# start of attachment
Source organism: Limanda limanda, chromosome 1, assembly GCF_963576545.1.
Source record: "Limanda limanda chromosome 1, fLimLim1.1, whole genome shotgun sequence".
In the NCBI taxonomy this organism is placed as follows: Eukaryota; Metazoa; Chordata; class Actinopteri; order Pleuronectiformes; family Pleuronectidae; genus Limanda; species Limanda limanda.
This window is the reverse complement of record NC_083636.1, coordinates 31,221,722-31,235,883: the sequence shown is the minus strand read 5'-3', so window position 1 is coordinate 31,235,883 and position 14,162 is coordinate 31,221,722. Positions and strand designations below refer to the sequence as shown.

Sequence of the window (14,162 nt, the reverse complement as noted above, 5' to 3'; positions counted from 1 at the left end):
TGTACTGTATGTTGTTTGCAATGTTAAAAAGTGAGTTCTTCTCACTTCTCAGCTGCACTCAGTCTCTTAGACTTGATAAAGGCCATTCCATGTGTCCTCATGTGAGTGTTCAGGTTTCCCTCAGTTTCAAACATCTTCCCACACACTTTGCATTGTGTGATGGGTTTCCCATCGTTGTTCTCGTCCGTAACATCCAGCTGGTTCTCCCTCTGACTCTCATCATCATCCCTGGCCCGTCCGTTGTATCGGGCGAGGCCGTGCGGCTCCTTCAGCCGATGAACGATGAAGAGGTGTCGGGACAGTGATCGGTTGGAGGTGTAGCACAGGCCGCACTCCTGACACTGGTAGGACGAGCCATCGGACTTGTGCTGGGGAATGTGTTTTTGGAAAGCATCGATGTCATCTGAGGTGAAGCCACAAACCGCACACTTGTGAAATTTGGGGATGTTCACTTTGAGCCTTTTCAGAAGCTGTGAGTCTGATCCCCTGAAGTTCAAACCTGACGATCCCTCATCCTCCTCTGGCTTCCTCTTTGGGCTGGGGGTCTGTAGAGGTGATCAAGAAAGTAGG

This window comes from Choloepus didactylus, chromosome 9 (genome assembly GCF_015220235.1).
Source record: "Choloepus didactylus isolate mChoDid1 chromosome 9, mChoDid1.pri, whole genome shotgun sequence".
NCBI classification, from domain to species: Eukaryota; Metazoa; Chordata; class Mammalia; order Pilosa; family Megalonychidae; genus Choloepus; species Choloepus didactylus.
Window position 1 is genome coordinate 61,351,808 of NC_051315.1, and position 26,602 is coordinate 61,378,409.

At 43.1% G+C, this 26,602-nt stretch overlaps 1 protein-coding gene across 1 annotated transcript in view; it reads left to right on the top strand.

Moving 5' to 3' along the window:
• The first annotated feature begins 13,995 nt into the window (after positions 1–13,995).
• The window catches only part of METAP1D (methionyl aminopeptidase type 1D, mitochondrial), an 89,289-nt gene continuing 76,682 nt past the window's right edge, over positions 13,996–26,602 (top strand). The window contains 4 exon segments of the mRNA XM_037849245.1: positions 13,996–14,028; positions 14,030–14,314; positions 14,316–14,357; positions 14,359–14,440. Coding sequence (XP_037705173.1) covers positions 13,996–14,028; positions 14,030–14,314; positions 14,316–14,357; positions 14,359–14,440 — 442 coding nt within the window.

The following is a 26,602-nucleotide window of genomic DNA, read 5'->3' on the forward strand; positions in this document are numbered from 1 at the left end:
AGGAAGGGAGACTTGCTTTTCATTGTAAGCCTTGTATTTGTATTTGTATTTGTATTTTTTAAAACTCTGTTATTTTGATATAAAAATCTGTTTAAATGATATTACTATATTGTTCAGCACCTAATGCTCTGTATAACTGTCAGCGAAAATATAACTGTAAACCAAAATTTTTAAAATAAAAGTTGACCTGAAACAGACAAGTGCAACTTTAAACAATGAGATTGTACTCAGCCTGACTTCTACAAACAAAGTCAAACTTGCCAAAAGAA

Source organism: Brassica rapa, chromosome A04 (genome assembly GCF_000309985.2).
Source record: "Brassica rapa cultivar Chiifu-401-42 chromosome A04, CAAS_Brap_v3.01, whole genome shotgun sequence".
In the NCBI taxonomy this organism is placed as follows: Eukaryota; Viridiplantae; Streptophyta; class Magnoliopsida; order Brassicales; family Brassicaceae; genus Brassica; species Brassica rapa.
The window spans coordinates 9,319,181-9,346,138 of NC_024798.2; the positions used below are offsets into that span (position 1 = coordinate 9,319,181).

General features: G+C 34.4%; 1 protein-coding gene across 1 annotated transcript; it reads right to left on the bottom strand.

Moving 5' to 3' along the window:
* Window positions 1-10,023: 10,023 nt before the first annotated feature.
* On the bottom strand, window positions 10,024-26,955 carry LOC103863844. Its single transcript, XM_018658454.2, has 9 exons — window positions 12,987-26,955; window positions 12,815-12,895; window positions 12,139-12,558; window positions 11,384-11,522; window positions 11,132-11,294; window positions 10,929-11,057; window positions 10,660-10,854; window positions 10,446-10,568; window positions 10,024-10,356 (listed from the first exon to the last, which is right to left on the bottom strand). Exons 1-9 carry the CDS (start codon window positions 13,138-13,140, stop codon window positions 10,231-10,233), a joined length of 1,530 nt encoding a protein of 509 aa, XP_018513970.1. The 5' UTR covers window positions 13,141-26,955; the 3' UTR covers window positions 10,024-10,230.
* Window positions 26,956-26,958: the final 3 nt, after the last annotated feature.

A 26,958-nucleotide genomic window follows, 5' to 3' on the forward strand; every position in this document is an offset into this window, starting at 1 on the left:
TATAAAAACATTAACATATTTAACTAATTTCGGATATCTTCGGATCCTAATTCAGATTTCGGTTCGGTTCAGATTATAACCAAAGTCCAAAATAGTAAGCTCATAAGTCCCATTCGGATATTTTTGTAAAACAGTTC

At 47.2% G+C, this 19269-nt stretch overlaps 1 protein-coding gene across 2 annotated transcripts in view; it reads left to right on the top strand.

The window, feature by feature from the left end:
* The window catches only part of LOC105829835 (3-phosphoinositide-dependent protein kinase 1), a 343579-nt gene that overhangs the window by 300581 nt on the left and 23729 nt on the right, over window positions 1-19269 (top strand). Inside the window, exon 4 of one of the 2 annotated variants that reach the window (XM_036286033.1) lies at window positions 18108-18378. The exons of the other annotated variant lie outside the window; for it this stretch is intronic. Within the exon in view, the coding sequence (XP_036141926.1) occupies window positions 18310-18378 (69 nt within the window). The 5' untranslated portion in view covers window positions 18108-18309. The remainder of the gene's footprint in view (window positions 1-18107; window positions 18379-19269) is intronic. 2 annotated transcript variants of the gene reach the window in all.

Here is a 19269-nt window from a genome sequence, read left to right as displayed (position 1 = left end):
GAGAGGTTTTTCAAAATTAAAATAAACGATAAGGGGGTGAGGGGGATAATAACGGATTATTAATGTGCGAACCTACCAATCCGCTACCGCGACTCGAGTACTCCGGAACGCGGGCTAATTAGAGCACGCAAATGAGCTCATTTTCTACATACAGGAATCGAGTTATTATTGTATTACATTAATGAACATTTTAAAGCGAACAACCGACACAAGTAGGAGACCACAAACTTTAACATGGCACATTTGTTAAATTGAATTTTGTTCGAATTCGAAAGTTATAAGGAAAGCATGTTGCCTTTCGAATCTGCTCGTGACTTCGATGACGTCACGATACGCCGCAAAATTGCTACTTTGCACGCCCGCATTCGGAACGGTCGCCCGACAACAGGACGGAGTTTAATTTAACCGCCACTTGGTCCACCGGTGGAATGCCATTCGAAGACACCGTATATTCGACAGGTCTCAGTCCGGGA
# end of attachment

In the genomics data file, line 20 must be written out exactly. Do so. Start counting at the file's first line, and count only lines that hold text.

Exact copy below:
The window spans coordinates 9,319,181-9,346,138 of NC_024798.2; the positions used below are offsets into that span (position 1 = coordinate 9,319,181).